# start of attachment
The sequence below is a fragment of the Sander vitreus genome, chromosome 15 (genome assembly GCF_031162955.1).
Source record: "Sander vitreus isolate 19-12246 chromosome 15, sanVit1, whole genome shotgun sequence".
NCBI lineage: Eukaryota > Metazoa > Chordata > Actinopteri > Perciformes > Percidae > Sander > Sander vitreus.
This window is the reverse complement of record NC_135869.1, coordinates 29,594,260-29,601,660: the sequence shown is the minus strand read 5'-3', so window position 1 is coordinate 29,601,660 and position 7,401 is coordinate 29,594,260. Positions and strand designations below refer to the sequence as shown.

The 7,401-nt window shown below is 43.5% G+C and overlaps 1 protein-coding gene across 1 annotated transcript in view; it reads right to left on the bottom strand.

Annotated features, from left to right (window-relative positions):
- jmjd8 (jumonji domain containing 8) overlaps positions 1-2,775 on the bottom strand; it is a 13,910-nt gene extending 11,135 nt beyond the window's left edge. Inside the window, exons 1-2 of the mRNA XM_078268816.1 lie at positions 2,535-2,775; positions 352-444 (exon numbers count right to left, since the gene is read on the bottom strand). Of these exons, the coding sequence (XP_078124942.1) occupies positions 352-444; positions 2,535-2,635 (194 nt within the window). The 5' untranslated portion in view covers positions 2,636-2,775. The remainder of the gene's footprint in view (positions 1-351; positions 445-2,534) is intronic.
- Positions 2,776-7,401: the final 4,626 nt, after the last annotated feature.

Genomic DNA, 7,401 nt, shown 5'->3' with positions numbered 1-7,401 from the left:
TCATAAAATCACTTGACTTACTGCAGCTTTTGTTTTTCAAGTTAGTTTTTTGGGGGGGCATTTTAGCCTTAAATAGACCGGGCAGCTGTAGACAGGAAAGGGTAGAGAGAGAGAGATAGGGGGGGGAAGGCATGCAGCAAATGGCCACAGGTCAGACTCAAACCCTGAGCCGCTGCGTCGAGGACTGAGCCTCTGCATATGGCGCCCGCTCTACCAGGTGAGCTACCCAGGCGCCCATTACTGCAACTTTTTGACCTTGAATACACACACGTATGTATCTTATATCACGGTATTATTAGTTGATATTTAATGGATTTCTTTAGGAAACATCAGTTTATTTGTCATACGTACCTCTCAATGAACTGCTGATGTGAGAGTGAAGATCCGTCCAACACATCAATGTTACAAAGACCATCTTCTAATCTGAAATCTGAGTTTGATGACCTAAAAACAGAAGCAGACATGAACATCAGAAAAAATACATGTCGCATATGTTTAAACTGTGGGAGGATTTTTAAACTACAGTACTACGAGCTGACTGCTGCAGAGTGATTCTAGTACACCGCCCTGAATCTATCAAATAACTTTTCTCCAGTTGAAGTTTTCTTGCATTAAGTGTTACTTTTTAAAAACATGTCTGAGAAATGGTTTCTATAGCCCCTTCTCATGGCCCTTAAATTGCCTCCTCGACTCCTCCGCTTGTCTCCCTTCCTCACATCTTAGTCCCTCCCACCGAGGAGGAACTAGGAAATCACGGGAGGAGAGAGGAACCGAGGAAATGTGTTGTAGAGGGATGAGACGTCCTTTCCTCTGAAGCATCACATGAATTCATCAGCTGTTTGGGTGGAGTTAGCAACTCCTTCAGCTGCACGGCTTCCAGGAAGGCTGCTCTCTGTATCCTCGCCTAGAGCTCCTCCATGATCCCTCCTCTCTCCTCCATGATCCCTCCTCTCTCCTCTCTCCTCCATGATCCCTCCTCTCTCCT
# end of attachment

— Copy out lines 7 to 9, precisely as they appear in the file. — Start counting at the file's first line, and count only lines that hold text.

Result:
- jmjd8 (jumonji domain containing 8) overlaps positions 1-2,775 on the bottom strand; it is a 13,910-nt gene extending 11,135 nt beyond the window's left edge. Inside the window, exons 1-2 of the mRNA XM_078268816.1 lie at positions 2,535-2,775; positions 352-444 (exon numbers count right to left, since the gene is read on the bottom strand). Of these exons, the coding sequence (XP_078124942.1) occupies positions 352-444; positions 2,535-2,635 (194 nt within the window). The 5' untranslated portion in view covers positions 2,636-2,775. The remainder of the gene's footprint in view (positions 1-351; positions 445-2,534) is intronic.
- Positions 2,776-7,401: the final 4,626 nt, after the last annotated feature.

Genomic DNA, 7,401 nt, shown 5'->3' with positions numbered 1-7,401 from the left: